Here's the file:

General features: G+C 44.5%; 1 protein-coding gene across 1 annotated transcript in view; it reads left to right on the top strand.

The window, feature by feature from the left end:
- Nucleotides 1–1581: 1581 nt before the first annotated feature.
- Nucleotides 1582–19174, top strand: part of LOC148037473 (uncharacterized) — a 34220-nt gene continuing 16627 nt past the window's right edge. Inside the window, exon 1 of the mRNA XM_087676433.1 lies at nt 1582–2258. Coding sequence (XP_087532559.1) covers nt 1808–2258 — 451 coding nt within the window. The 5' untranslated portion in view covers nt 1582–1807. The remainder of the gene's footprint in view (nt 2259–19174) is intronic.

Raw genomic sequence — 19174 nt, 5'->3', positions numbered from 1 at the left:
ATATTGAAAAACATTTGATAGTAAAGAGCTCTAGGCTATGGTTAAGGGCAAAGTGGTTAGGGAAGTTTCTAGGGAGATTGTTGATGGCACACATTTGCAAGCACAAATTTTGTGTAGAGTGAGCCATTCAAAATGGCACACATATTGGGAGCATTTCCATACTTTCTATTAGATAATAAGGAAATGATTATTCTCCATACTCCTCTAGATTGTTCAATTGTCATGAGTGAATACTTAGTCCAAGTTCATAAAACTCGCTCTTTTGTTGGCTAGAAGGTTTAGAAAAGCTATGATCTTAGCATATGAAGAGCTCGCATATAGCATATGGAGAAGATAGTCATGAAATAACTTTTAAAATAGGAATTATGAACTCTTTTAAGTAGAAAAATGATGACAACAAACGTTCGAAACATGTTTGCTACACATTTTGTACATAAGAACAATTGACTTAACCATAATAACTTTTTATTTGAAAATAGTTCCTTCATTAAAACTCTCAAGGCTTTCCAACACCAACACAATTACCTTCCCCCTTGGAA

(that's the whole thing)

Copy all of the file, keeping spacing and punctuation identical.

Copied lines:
General features: G+C 44.5%; 1 protein-coding gene across 1 annotated transcript in view; it reads left to right on the top strand.

The window, feature by feature from the left end:
- Nucleotides 1–1581: 1581 nt before the first annotated feature.
- Nucleotides 1582–19174, top strand: part of LOC148037473 (uncharacterized) — a 34220-nt gene continuing 16627 nt past the window's right edge. Inside the window, exon 1 of the mRNA XM_087676433.1 lies at nt 1582–2258. Coding sequence (XP_087532559.1) covers nt 1808–2258 — 451 coding nt within the window. The 5' untranslated portion in view covers nt 1582–1807. The remainder of the gene's footprint in view (nt 2259–19174) is intronic.

Raw genomic sequence — 19174 nt, 5'->3', positions numbered from 1 at the left:
ATATTGAAAAACATTTGATAGTAAAGAGCTCTAGGCTATGGTTAAGGGCAAAGTGGTTAGGGAAGTTTCTAGGGAGATTGTTGATGGCACACATTTGCAAGCACAAATTTTGTGTAGAGTGAGCCATTCAAAATGGCACACATATTGGGAGCATTTCCATACTTTCTATTAGATAATAAGGAAATGATTATTCTCCATACTCCTCTAGATTGTTCAATTGTCATGAGTGAATACTTAGTCCAAGTTCATAAAACTCGCTCTTTTGTTGGCTAGAAGGTTTAGAAAAGCTATGATCTTAGCATATGAAGAGCTCGCATATAGCATATGGAGAAGATAGTCATGAAATAACTTTTAAAATAGGAATTATGAACTCTTTTAAGTAGAAAAATGATGACAACAAACGTTCGAAACATGTTTGCTACACATTTTGTACATAAGAACAATTGACTTAACCATAATAACTTTTTATTTGAAAATAGTTCCTTCATTAAAACTCTCAAGGCTTTCCAACACCAACACAATTACCTTCCCCCTTGGAA